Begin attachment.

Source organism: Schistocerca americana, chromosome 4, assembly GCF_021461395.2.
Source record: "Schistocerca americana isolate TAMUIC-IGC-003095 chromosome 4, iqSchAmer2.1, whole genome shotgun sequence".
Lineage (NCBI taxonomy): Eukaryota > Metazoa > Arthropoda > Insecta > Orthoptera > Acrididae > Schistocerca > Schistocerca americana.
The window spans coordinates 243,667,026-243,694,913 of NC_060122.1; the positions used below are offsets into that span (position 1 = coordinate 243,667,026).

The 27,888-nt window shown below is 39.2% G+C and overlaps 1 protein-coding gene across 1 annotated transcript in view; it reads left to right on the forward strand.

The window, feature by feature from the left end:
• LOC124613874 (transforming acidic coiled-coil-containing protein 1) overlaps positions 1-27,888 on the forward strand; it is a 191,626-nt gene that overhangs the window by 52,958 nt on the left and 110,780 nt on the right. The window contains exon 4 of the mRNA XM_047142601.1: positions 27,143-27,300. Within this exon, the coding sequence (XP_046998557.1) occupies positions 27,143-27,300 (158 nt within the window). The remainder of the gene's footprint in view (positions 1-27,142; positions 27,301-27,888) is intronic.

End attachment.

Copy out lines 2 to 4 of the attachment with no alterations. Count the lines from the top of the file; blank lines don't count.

Source record: "Schistocerca americana isolate TAMUIC-IGC-003095 chromosome 4, iqSchAmer2.1, whole genome shotgun sequence".
Lineage (NCBI taxonomy): Eukaryota > Metazoa > Arthropoda > Insecta > Orthoptera > Acrididae > Schistocerca > Schistocerca americana.
The window spans coordinates 243,667,026-243,694,913 of NC_060122.1; the positions used below are offsets into that span (position 1 = coordinate 243,667,026).